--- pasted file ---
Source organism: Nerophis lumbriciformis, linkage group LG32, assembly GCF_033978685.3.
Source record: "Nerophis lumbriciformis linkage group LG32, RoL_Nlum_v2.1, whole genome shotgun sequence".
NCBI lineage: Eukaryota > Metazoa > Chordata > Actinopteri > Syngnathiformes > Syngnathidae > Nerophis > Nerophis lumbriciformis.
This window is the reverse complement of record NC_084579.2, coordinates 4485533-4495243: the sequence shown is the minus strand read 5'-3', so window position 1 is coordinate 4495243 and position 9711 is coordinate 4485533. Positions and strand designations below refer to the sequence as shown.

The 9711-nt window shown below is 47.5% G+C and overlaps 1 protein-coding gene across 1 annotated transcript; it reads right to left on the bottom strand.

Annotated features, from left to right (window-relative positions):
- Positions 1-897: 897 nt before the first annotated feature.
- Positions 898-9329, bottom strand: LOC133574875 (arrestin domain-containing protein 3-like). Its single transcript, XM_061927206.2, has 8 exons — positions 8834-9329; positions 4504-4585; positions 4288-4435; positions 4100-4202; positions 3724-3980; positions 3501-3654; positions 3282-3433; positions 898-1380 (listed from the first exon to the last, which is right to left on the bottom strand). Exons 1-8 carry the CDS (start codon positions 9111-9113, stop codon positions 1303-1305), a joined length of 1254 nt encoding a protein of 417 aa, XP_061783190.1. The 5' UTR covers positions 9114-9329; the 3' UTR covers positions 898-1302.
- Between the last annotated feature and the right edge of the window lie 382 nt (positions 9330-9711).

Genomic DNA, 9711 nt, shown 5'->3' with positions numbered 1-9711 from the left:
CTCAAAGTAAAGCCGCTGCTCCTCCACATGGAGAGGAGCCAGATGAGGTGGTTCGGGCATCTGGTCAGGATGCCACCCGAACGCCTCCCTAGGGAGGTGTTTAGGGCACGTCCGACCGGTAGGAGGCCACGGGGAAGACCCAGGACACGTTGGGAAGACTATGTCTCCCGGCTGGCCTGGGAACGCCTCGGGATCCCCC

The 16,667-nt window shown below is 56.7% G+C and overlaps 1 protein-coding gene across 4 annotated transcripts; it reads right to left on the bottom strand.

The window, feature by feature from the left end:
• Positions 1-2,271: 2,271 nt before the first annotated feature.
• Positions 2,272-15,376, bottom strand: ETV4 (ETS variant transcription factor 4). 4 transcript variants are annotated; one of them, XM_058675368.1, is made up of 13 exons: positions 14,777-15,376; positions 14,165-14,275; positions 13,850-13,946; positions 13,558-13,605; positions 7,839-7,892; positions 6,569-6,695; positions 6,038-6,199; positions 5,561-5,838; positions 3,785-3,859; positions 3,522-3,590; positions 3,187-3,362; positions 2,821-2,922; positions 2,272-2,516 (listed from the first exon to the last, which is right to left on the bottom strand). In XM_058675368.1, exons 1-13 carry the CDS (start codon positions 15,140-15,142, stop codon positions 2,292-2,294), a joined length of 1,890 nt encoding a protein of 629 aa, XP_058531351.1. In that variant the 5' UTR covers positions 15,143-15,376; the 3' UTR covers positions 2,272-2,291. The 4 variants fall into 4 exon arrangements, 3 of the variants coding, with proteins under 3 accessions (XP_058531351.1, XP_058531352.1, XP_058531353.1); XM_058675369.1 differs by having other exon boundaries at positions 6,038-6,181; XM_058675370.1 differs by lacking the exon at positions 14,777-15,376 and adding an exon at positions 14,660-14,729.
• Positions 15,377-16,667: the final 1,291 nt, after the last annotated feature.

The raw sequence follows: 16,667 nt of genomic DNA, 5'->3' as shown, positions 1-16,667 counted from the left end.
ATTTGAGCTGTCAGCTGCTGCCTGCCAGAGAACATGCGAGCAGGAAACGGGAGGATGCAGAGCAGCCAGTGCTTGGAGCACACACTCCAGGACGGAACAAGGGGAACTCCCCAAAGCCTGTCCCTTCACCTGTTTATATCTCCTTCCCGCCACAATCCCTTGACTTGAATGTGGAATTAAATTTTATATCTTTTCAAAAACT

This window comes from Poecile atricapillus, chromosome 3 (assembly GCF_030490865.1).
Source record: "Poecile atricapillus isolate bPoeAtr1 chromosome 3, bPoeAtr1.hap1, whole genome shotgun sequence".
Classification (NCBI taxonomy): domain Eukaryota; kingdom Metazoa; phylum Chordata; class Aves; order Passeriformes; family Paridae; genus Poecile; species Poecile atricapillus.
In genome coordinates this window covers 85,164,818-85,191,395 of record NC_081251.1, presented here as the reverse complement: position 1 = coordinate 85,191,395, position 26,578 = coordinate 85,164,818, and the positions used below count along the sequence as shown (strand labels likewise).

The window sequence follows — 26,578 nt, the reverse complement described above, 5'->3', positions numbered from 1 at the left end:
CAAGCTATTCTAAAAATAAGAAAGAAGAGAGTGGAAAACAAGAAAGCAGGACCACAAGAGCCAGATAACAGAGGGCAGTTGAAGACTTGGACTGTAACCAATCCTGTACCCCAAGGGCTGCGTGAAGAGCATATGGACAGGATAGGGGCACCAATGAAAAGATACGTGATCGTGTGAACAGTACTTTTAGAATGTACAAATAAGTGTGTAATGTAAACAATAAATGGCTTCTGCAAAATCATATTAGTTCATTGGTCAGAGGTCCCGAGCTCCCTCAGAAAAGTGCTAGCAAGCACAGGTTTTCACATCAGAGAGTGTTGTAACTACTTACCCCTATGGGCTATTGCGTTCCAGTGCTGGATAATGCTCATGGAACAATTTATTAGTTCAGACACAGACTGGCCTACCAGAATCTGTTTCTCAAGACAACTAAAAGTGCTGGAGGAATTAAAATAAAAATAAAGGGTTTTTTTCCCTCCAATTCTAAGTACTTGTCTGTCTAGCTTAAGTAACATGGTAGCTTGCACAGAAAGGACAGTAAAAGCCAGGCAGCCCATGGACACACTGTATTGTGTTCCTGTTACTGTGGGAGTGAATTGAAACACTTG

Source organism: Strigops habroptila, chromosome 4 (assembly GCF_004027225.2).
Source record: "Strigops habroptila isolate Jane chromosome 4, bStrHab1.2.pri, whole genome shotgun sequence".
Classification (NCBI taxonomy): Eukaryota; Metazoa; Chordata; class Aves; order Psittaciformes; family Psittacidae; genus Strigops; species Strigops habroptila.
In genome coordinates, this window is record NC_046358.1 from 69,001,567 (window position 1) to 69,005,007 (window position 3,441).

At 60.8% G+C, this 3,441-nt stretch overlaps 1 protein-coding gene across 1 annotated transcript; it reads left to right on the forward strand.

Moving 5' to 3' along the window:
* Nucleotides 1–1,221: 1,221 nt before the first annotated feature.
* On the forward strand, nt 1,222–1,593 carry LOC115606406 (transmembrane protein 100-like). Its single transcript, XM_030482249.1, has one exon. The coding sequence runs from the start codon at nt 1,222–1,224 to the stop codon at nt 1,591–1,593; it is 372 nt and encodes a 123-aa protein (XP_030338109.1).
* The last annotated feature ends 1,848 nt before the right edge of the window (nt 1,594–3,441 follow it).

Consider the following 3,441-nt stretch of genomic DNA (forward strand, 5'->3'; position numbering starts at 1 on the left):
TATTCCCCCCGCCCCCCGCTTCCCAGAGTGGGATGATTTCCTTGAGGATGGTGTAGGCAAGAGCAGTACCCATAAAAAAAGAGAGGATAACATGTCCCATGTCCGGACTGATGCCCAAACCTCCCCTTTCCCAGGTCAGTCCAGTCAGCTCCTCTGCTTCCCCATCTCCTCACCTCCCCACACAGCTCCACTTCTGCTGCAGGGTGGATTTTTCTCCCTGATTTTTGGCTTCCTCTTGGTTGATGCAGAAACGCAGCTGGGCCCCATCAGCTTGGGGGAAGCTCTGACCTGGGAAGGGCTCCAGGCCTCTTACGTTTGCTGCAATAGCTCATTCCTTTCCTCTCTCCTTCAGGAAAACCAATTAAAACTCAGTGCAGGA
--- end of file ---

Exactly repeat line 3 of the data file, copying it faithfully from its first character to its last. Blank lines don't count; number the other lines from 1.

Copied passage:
NCBI lineage: Eukaryota > Metazoa > Chordata > Actinopteri > Syngnathiformes > Syngnathidae > Nerophis > Nerophis lumbriciformis.